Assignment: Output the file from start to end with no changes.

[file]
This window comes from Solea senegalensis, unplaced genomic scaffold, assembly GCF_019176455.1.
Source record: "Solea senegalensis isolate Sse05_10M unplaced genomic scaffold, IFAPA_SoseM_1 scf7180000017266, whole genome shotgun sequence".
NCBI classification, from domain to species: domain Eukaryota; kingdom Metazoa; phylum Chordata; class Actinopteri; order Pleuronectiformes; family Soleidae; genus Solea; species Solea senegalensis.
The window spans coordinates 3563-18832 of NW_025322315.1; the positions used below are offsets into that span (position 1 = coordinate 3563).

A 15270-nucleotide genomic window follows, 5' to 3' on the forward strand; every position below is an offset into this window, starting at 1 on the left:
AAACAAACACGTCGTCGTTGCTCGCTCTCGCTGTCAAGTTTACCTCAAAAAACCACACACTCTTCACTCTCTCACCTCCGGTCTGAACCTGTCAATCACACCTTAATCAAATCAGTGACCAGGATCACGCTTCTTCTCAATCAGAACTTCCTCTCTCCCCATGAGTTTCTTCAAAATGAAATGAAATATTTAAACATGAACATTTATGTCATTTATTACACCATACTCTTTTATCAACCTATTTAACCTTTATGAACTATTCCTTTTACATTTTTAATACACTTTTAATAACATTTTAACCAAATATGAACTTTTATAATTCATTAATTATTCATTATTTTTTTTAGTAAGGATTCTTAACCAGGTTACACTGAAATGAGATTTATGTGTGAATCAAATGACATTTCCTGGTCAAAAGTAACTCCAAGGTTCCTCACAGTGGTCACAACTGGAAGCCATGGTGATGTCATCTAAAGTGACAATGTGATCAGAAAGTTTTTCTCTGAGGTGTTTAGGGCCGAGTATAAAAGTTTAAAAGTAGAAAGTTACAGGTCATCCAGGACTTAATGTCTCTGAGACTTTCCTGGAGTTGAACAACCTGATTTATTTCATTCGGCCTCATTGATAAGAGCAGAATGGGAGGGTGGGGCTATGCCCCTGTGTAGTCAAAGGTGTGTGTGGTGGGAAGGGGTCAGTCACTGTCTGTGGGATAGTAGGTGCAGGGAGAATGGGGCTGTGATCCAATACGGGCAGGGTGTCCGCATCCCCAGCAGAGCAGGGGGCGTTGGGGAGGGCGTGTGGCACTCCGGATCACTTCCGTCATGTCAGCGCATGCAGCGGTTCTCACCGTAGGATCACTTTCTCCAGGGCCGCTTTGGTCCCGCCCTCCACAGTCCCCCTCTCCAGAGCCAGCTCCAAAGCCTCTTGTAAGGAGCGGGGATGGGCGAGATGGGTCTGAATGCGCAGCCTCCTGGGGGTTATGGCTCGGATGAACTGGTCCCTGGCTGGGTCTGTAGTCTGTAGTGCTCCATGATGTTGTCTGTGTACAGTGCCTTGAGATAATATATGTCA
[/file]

This window comes from Solea senegalensis, unplaced genomic scaffold, assembly GCF_019176455.1.
Source record: "Solea senegalensis isolate Sse05_10M unplaced genomic scaffold, IFAPA_SoseM_1 scf7180000017266, whole genome shotgun sequence".
NCBI classification, from domain to species: domain Eukaryota; kingdom Metazoa; phylum Chordata; class Actinopteri; order Pleuronectiformes; family Soleidae; genus Solea; species Solea senegalensis.
The window spans coordinates 3563-18832 of NW_025322315.1; the positions used below are offsets into that span (position 1 = coordinate 3563).

A 15270-nucleotide genomic window follows, 5' to 3' on the forward strand; every position below is an offset into this window, starting at 1 on the left:
AAACAAACACGTCGTCGTTGCTCGCTCTCGCTGTCAAGTTTACCTCAAAAAACCACACACTCTTCACTCTCTCACCTCCGGTCTGAACCTGTCAATCACACCTTAATCAAATCAGTGACCAGGATCACGCTTCTTCTCAATCAGAACTTCCTCTCTCCCCATGAGTTTCTTCAAAATGAAATGAAATATTTAAACATGAACATTTATGTCATTTATTACACCATACTCTTTTATCAACCTATTTAACCTTTATGAACTATTCCTTTTACATTTTTAATACACTTTTAATAACATTTTAACCAAATATGAACTTTTATAATTCATTAATTATTCATTATTTTTTTTAGTAAGGATTCTTAACCAGGTTACACTGAAATGAGATTTATGTGTGAATCAAATGACATTTCCTGGTCAAAAGTAACTCCAAGGTTCCTCACAGTGGTCACAACTGGAAGCCATGGTGATGTCATCTAAAGTGACAATGTGATCAGAAAGTTTTTCTCTGAGGTGTTTAGGGCCGAGTATAAAAGTTTAAAAGTAGAAAGTTACAGGTCATCCAGGACTTAATGTCTCTGAGACTTTCCTGGAGTTGAACAACCTGATTTATTTCATTCGGCCTCATTGATAAGAGCAGAATGGGAGGGTGGGGCTATGCCCCTGTGTAGTCAAAGGTGTGTGTGGTGGGAAGGGGTCAGTCACTGTCTGTGGGATAGTAGGTGCAGGGAGAATGGGGCTGTGATCCAATACGGGCAGGGTGTCCGCATCCCCAGCAGAGCAGGGGGCGTTGGGGAGGGCGTGTGGCACTCCGGATCACTTCCGTCATGTCAGCGCATGCAGCGGTTCTCACCGTAGGATCACTTTCTCCAGGGCCGCTTTGGTCCCGCCCTCCACAGTCCCCCTCTCCAGAGCCAGCTCCAAAGCCTCTTGTAAGGAGCGGGGATGGGCGAGATGGGTCTGAATGCGCAGCCTCCTGGGGGTTATGGCTCGGATGAACTGGTCCCTGGCTGGGTCTGTAGTCTGTAGTGCTCCATGATGTTGTCTGTGTACAGTGCCTTGAGATAATATATGTCA